Any views expressed in this article are those of the author and not of Thomson Reuters Foundation.Four journalists wrongly held in prison for many months appeared in court in Baku yesterday in three separate cases. The trial of Hilal Mammadov, held in custody since June last year, opened before the serious crimes court in the Azeri capital. In addition, new hearings were held in the cases of Khayal TV journalists Vugar Gonagov and Zaur Guliyev, behind bars since March last year, and of Avaz Zeynalli, editor of the daily Khural who has been in prison since October 2011. Reporters Without Borders once again calls for the immediate release of all four and for the charges against them to be dropped. "In the case of Hilal Mammadov, the Baku authorities are once again targeting activism and the defence of human rights," said Reporters Without Borders secretary general, Christophe Deloire. "The Khayal TV journalists have been made scapegoats in local political battles. Zaur Guliyev is still paying the price for his criticism of the government, although the instigator of the charges against him is herself being prosecuted by the police. "There is no justification for remanding our four colleagues in custody. Despite the time they have spent behind bars, the justice system has still not gathered enough proof to support the absurd and contradictory allegations against them. These journalists are being prosecuted simply for having done their job. They should be released immediately." Hilal Mammadov held in a cage in court The first hearing in the trial of Hilal Mammadov took place yesterday in the Baku serious crimes court. Prosecutor Tural Yusifov rejected defence requests that the journalist should not be forced to appear in a metal cage, that he be allowed to sit close to his lawyers and that the trial be filmed in order to ensure the proceedings were impartial. Mammadov's lawyers argued that the evidence was flimsy and called for further investigations. They also requested that he be released from custody and placed under house arrest. Mammadov, the editor of the newspaper Tolishi Sado (Voice of the Talysh), a human rights campaigner and the head of the Talysh Cultural Centre, has been held in appalling conditions since his arrest in June last year on a trumped-up charge of drug trafficking. Two weeks later, new charges were made against him including high treason, incitement to hatred and spying on behalf of Iran. He could face a 15-year prison sentence and the seizure of all his possessions if found guilty. His case is highly reminiscent of that of Novruzali Mamedov (no relation), his predecessor as editor of Tolishi Sado, who was sentenced to 10 years' imprisonment in 2008 for espionage and incitement to ethnic hatred. He died in Baku prison hospital the following year after being denied medical attention. Tolishi Sado is a newspaper in the language of the Talysh people and campaigns for the rights of the minority who live mainly in the south of Azerbaijan. Hilal Mammadov is the author of a popular online rap video that became the anthem of protest movements in several former Soviet republics. The song, entitled "Who do you think you are? Come on, goodbye", was adopted by the Russian opposition to call for the resignation of Vladimir Putin. Khayal TV journalists used as scapegoats Vugar Gonagov and Zaur Guliyev, respectively executive director and editor of Khayal TV, appeared yesterday before the Khachmaz district court in the north-east of the country. They were accused, with two co-defendants, of organizing or participating in disturbances of the peace (section 233 of the criminal code) and of abuse of power (section 309.2). They are accused of posting a video online that led to protests in the northern town of Quba on 1 March last year. The video, posted on YouTube, shows the district governor, Rauf Habibov, making derogatory remarks about residents at a team meeting. Thousands of demonstrators gathered to demand Habibov's resignation. Clashes broke out as the protesters were being dispersed, during which several journalists were beaten up. Khayal TV filmed the entire meeting but the recordings were swiftly destroyed on the orders of the local government. Gonagov and Guliyev deny any responsibility for the video's appearance on YouTube. "It is shocking that the courts believe Khayal TV to be responsible for the disturbances for simply having done its job," Deloire said. "Like Hilal Mammadov and Avaz Zeynalli, Vugar Gonagov and Zaur Guliyev should be released as soon as possible and they should also receive compensation for the time they have spent in custody and for the ill-treatment they have endured, which should be investigated fully and impartially. "We reiterate our deep concern over the conditions in which the four journalists are held and hold the prison administration responsible for their fate." Avaz Zeynalli still in prison despite everything The 35th hearing in the trial of Avaz Zeynalli, editor of the daily Khural, was held yesterday before the Baku serious crimes court. The case, which opened in May last year, appears to be making little progress. The journalist is accused of attempted extortion under section 311.3 of the criminal code, based on the evidence of a ruling party parliamentarian, Gular Akhmedova. The ex-MP is herself now facing prosecution for corruption and murder. Unlike Zeynalli, however, she has avoided prison and has been placed under house arrest. The journalist was arrested in October 2011, shortly after he wrote an article highly critical of President Ilham Aliev and the newspaper's computer equipment was seized. Despite his serious health problems, his requests for bail have been refused and he remains the target of intimidation and denial of his rights.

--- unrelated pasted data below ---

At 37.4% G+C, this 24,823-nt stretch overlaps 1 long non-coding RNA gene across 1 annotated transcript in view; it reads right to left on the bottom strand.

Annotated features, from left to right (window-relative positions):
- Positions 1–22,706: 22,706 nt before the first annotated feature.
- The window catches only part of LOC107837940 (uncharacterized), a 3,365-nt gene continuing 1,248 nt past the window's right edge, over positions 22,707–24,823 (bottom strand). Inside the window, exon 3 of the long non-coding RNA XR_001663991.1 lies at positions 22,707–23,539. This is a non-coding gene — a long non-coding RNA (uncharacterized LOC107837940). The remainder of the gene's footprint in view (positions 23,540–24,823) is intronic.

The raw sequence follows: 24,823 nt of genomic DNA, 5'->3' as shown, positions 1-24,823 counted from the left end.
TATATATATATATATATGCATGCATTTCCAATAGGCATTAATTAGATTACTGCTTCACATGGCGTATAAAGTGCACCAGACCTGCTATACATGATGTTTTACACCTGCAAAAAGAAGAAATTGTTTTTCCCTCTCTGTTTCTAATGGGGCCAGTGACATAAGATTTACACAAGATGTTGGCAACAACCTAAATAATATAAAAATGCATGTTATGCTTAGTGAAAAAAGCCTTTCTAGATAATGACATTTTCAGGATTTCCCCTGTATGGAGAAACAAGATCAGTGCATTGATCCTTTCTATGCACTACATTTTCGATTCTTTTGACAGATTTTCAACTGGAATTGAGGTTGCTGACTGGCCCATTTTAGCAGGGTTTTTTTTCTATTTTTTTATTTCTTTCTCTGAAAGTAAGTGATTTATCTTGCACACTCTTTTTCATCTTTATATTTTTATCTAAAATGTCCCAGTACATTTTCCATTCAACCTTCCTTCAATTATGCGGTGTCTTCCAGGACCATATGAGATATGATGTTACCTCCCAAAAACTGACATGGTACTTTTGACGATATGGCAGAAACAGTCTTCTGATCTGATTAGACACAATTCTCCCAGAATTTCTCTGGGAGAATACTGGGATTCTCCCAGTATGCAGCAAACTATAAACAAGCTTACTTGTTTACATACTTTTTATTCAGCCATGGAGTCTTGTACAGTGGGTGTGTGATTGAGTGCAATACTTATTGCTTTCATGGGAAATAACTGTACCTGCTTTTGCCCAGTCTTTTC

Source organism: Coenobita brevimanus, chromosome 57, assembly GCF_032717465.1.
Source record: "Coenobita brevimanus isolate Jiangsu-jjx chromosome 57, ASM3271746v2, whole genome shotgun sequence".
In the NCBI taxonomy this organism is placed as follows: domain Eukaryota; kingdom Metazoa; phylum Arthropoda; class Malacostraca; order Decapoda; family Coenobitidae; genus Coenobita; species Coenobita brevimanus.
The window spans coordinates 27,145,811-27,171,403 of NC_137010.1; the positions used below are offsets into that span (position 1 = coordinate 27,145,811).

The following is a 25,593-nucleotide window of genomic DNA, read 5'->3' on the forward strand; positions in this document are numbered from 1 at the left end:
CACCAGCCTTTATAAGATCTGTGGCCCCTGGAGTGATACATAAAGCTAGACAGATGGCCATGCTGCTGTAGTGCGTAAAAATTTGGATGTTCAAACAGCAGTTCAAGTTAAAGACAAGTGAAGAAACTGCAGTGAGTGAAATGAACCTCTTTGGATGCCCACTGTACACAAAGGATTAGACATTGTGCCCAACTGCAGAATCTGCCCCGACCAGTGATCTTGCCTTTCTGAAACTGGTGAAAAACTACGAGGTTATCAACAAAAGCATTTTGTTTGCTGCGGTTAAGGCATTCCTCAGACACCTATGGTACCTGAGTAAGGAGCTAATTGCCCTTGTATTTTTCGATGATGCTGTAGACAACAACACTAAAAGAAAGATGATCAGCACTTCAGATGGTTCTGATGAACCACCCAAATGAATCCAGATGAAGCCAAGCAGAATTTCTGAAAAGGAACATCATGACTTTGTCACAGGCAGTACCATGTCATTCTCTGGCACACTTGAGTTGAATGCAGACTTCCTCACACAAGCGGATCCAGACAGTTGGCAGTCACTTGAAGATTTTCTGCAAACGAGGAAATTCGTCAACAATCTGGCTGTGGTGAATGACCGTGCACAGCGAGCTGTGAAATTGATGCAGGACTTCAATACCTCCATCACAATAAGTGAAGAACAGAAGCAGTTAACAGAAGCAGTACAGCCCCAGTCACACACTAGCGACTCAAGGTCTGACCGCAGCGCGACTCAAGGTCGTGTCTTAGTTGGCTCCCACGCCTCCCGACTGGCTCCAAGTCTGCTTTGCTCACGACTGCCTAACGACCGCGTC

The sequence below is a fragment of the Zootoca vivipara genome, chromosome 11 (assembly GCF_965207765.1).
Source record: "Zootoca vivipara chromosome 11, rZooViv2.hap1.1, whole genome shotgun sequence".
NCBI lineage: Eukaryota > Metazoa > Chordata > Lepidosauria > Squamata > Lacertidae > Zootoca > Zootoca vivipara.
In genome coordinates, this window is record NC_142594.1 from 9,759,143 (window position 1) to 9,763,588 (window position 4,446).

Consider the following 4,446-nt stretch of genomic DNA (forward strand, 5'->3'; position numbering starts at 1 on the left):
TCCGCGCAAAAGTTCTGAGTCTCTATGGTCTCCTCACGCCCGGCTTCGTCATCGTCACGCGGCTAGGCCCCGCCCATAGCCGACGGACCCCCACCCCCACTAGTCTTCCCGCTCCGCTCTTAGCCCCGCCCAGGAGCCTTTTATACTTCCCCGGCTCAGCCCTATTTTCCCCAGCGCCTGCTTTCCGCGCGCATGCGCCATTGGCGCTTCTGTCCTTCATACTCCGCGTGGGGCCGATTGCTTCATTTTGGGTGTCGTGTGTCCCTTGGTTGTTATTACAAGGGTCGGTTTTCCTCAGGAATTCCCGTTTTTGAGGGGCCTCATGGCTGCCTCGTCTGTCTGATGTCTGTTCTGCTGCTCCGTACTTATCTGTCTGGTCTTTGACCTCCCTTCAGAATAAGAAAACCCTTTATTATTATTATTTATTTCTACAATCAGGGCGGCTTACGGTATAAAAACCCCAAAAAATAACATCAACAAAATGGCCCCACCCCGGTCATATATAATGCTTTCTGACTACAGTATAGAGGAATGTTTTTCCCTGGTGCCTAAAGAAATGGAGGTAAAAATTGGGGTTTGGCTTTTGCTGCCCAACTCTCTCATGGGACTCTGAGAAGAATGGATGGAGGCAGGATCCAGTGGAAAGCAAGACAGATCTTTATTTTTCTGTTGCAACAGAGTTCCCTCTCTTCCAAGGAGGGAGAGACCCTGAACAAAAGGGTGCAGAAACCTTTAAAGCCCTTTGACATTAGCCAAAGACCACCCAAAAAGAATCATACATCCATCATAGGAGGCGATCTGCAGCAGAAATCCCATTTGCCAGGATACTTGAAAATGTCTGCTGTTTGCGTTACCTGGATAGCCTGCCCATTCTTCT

- Posted: 29 November 2013 | Deadline: 16 December 2013 | Job type: Permanent | Salary: TBD | Location: United Kingdom